Campaign Update (13 March)

Today I’m going to take a look at a few parties which haven’t featured much in my daily reports for one reason or another.

Let’s start with the Socialistische Partij (SP), which has been in a bit of a rut lately – the last election where they increased their numbers overall was 2015, when a successful provincial election campaign resulted in a gain of one seat in the Eerste Kamer (or Senate). The party has been hampered by the coronavirus-related restrictions, as a key aspect of their election campaign is doorknocking. In fact, it is so central to how the party operates that it wasn’t too long ago that a few local branches were banned from taking part in their council elections under the banner of the SP because they were deemed not to have made enough of an effort to engage with their community. Lilian Marijnissen, who took over the leadership after the 2017 election, should in theory be a voter magnet. She has a trusted surname (her father, Jan Marijnissen, led the SP into the Tweede Kamer for the first time in 1994 and to many election victories over the next decade or so), plenty of confidence, charm, and a calm approach to delivering her message. She even manages to toss out the odd zinger, most notably when she described Mark Rutte as pretending to be “self-employed”, but pointing out that when you hire him, he brings “the VVD along for free” – a biting way to describe the fact that Rutte is far more popular than his party. In any case, the problem for Marijnissen is that the SP just won’t shift in the polls. It has been on around 10 seats for a while, down from the current 14.

Arguably the most collegial head-to-head debate of the campaign was between Sigrid Kaag (D66) and Lilianne Ploumen (PvdA). While there certainly are differences between their parties, the candidates held a measured debate where they agreed upon most things. This stands in stark contrast to some of the more fiery contests, in particular the Rutte vs Wilders clashes (although it is usually Wilders who goes on the attack). However, the way these campaigns have been tracking diverges from how they are portrayed in the media. Kaag is considered to have run one of the better campaigns this time around, but the polls still have D66 on a loss of four seats. There are still a fair amount of voters yet to make up their minds, but unless polls to be released in the coming days show a significant shift it doesn’t look like the momentum will amount to much. Ploumen on the other hand doesn’t seem to have made much of an impact in terms of press coverage, but nevertheless it appears certain that the PvdA will at least win a few extra seats next week, even if this still leaves them with a very low number of MPs in the context of the party’s history. It’s entirely possible that both D66 and PvdA end up with the same number of seats when the dust clears.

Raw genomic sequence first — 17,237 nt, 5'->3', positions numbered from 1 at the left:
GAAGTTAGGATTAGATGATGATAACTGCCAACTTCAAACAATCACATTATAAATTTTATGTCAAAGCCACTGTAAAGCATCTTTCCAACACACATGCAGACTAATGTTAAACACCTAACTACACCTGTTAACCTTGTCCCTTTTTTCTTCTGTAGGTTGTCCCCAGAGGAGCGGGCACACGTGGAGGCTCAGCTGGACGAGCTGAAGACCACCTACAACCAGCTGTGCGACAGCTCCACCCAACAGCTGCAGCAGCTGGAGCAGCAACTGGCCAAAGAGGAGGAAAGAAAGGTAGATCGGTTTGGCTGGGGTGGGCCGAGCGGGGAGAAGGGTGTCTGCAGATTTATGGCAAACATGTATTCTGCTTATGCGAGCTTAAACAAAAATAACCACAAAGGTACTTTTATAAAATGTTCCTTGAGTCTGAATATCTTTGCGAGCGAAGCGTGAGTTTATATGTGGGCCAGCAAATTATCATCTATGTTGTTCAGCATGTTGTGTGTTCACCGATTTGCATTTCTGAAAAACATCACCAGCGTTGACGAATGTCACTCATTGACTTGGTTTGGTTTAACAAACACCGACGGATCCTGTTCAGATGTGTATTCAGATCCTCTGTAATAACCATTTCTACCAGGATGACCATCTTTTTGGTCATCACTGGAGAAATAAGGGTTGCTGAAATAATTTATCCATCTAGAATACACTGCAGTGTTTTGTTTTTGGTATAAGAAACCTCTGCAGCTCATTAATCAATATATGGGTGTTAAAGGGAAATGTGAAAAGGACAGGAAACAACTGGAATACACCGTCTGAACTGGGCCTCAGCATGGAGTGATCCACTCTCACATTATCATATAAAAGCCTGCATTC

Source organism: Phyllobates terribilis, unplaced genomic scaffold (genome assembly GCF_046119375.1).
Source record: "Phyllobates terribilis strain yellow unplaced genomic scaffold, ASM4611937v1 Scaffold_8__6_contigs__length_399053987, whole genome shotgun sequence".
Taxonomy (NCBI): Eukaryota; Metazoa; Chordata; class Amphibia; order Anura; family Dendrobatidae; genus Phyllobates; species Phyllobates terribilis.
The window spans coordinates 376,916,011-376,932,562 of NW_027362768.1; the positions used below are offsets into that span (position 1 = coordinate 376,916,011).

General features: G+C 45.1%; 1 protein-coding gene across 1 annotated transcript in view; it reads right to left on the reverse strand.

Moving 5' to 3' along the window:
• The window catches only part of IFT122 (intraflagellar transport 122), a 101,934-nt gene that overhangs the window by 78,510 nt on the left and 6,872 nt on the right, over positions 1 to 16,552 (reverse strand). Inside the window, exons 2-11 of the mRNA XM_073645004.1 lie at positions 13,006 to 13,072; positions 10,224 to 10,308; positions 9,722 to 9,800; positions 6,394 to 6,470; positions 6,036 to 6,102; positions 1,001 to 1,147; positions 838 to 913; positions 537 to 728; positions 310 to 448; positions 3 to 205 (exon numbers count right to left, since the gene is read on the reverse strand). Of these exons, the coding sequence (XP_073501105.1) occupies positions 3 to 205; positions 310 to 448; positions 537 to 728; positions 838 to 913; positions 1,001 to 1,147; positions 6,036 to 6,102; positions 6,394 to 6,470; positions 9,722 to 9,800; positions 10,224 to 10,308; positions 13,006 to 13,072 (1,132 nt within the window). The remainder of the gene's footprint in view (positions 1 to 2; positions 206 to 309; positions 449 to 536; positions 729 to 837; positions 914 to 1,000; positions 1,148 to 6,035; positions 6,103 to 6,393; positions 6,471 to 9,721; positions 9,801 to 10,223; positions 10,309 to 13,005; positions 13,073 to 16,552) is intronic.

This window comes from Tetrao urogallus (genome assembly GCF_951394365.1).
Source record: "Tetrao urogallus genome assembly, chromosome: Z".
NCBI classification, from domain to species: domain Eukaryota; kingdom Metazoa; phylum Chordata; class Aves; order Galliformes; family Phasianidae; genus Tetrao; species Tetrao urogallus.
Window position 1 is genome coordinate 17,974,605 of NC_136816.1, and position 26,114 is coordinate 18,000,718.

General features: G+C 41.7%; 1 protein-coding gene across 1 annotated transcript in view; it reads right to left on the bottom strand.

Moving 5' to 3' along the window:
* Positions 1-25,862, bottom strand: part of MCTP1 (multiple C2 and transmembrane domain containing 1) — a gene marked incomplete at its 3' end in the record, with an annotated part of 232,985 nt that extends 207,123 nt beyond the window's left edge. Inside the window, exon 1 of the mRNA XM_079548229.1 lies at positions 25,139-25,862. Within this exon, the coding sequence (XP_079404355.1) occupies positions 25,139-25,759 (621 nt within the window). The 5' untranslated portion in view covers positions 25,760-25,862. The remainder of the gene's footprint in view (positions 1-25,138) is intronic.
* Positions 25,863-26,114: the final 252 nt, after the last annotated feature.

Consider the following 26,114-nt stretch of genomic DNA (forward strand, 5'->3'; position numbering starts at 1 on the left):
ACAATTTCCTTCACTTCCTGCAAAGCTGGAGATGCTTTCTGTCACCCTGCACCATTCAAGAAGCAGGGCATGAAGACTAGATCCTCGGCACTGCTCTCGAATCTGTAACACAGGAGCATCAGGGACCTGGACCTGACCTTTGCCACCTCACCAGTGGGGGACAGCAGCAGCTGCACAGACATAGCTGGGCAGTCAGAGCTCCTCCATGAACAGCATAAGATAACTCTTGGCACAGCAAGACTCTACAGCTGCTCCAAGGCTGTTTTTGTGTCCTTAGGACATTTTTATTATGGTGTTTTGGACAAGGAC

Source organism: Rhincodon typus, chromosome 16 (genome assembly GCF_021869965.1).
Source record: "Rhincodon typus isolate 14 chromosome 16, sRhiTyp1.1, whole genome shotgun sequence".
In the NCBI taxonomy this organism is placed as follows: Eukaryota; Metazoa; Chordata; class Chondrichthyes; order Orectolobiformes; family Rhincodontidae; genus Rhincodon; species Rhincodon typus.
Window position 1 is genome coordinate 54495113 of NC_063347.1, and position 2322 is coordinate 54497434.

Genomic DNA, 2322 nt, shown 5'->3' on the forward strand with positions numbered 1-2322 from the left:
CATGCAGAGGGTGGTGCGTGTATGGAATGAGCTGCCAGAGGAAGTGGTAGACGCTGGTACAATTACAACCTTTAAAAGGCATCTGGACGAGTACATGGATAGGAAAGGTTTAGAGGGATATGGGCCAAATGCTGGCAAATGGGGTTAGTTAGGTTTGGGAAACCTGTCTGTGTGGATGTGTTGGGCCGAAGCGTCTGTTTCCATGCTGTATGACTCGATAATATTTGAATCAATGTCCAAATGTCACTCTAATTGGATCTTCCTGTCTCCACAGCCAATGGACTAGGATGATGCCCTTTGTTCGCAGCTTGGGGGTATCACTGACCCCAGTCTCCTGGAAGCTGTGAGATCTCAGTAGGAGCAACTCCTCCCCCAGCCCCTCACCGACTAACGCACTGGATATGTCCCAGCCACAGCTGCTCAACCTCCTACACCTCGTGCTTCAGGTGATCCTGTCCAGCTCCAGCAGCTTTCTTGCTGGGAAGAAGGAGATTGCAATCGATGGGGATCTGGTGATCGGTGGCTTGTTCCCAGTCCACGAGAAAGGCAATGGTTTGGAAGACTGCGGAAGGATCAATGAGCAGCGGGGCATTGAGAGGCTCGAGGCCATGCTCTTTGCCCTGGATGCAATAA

Lastly, the Partij voor de Dieren (Party for the Animals, PvdD) may have started out as a single-issue party in the early 2000s, but over the years they’ve developed a full suite of policies that just happens to place animals and the environment at its core. They’ve called their election manifesto “Plan B”, and that’s a good summary of their approach to politics. They seek a radical reworking of the Dutch economy, more so than other parties on the left. While the party is too small to appear in any of the television debates they have been growing steadily over the years at all levels of government. Lead candidate Esther Ouwehand has indicated the party is now interested in governing after many years of saying they were “too activist”, so they’ll be one to watch in the coming parliamentary term.